• “movement orders are cancelled”: Binding Cube, Complacency, Fear, Lienna's Steed, Possession, Sandstorm, Sentinel.



Any “before movement” effects overwrite movement orders now.

  • “attracts”: Mirage, Siren Song.
  • “moves in a random legal direction”: Fingle, Zurzavar.

Finally, each computer-controlled group calls its movement AI, which overwrites its movement order. Corollary: Computer-controlled groups are effectively immune to all forced-movement effects, because they always overwrite their own movement order last.


Why is it called a moonwalk? The group doesn't change its facing prior to moonwalking, so it may appear to move sideways on the board, or even backward.

Why do moonwalks happen? Step (II.c) of the Movement Pipeline is a deliberately simplified explanation. In reality, the “voting” is done between only two groups at a time. A square with N groups actually votes -  1 times. These votes are interleaved with all the other squares, in parallel. Thus, if square A has 4 groups and square B has 1 group, then square B will finish its “voting” before 2 of the groups in square A have even been considered!

Show me an easy diagram of a moonwalk! Here's a simple diagram for one specific moonwalk solution. Group A will moonwalk.





  • D up. First, order group D with 5 recruits “upward” (into A's square).
  • A left. Second, order group A with 4 recruits “leftward” (into B's square).
  • C up. Third, order group C with 5 recruits “upward” (into B's square).
  • B stand. Have group B, with 1 recruit, stand still.

How can I create a moonwalk in general? Here, we give a more verbose description for the general solution. First, some nomenclature:

  • Upper-case letters A, B, C, D are groups.
  • Lower-case letters a, b, c, d are squares.
  • + denotes two groups joining.
  • > compares two groups' sizes.

To force group A in square a to moonwalk, do this:

  • Have group B in b next to a.
  • Have group C in c next to b.
  • Have group D in d next to a.


  1. A+B looks like a legal joining, and C+B looks legal. (In the above example, A+B = 5, and C+B = 6.)
    This is what allows you to order both A and C to move into b.
  2. C is “faster than” A. Simplest method: C > A. (In the above example, C = 5 and A = 4.)
    This creates the race condition that puts A into “limbo”, giving D time to sneak in behind it and steal its square away.
  3. A+B+C isn't legal.
    This is what makes A bounce back. (In the above example, A+B+C = 10, which violates the maximum group size.)
  4. A+D isn't legal.
    Simplest method: A+D > 8. Or, Ostracize D. This is what forces A to moonwalk. (In the above example, A+D = 9.)

Assign the following movement orders, in exactly this sequence:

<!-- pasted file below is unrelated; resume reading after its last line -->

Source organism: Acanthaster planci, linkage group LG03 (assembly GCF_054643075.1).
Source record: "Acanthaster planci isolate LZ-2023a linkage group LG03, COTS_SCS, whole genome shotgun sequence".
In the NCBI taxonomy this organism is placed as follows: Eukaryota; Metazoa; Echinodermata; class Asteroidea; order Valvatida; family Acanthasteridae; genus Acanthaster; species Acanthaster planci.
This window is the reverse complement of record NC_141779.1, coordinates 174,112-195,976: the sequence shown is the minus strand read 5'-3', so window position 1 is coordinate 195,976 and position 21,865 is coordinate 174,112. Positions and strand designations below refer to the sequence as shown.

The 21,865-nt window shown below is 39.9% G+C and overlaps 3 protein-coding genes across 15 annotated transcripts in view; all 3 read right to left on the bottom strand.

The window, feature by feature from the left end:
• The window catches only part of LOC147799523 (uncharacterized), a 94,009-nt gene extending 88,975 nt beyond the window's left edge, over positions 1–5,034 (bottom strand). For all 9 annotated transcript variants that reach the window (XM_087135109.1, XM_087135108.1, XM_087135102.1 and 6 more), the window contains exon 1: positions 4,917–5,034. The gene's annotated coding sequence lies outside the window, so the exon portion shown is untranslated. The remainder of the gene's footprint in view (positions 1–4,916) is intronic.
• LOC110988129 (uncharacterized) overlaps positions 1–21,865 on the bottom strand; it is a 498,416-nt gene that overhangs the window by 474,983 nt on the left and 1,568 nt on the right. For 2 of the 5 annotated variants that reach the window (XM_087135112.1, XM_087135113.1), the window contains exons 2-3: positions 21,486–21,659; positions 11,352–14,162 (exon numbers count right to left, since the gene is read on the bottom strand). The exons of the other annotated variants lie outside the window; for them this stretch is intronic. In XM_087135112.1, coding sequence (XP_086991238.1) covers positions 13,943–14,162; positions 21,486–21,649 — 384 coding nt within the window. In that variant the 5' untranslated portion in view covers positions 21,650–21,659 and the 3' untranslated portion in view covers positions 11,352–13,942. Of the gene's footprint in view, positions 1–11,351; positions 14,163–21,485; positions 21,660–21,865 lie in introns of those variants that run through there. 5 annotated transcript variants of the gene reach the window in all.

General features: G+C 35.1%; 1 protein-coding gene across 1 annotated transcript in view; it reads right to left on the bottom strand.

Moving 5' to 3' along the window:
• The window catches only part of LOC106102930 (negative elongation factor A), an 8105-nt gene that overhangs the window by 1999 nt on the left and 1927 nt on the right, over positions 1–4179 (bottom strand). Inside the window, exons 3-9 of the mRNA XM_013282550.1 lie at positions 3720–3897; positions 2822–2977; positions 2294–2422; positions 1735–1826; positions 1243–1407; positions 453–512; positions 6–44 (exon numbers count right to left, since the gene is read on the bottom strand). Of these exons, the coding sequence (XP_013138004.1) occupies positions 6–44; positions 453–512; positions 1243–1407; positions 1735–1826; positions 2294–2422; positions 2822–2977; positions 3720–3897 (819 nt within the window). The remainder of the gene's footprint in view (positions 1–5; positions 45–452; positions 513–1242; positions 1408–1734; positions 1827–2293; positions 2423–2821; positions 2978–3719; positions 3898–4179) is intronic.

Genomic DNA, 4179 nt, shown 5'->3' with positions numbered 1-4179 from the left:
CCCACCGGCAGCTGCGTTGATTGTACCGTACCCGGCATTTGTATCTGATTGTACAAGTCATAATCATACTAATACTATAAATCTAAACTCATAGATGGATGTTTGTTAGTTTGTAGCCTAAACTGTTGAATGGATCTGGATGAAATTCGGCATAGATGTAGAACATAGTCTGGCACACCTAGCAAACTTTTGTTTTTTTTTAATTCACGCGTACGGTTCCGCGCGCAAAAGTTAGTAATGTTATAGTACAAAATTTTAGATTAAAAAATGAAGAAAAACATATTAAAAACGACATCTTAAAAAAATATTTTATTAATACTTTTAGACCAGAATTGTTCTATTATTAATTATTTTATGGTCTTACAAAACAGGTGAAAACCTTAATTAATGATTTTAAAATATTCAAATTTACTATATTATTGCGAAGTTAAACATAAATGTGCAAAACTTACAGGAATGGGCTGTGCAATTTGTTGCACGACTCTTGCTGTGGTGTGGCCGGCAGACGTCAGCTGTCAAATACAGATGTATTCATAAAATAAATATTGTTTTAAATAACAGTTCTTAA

1. D to a.
  2. A to b.
  3. C to b.
  4. (Have B stand still in b.)

Here's how it will execute.

  • (I.b) Overstack.
    • D can move to a.
    • A can move to b, and A+B looks legal.
    • C can move to b, and C+B looks legal.
    • Now D is alone in a, and A, B, C are overstacked in b.
  • (II.c) Voting.
    • D is alone in a. D “wins”, and now owns a. (This is why you issue D's movement order before A's.)
    • 3 groups vie for square b. Unstacking processes 2 groups at a time. (This is why you use 3 groups.)
    • A group that didn't move is automatically fastest. That's B.
    • C is faster than A, by construction in (j). So C is the second-fastest group.
  • (II.d) Unstacking.
    • B and C are chosen, in that order. B+C looks legal, by (i). So they join.
    • Now BC + A is checked. It is not a legal joining, by (k).
    • A bounces back to a.
  • (II.e) Moonwalking.
    • D already owns a, from step (iii).
    • D+A is not a legal joining, by (l).
    • A moonwalks.

The Flying Leap Deck. This deck demonstrates the spectacular effect of a controlled moonwalk. It is not recommended that you try this deck in ranked play, due to the sheer difficulty of its winning combination.






























C^ D^



  1. Play in Badlands (so that there are no forest squares).
  2. Cast a forest at f, diagonally adjacent to enemy Sanctum.
  3. Cast two forests at A and B.
  4. Terrain-Bind group A (into forest).
  5. If your opponent inconveniently creates any other forest squares, you'll have to change their terrain to something else.
  6. Force group A to moonwalk, as described above.

Group A must moonwalk. Corollary: It must be the case that A can't legally enter either squares A or B (which is why it's moonwalking). Because of the Terrain-Bind, the only other square on the board that group A can legally enter is f. Hence, A leaps directly to f.

  1. Somehow ensure that your opponent has no novices left in her Sanctum.
  2. Cast Lienna's Steed for the win. (Or, make group A big enough, and just fight your way in.)

v2.20.00 Last updated 2009/03/21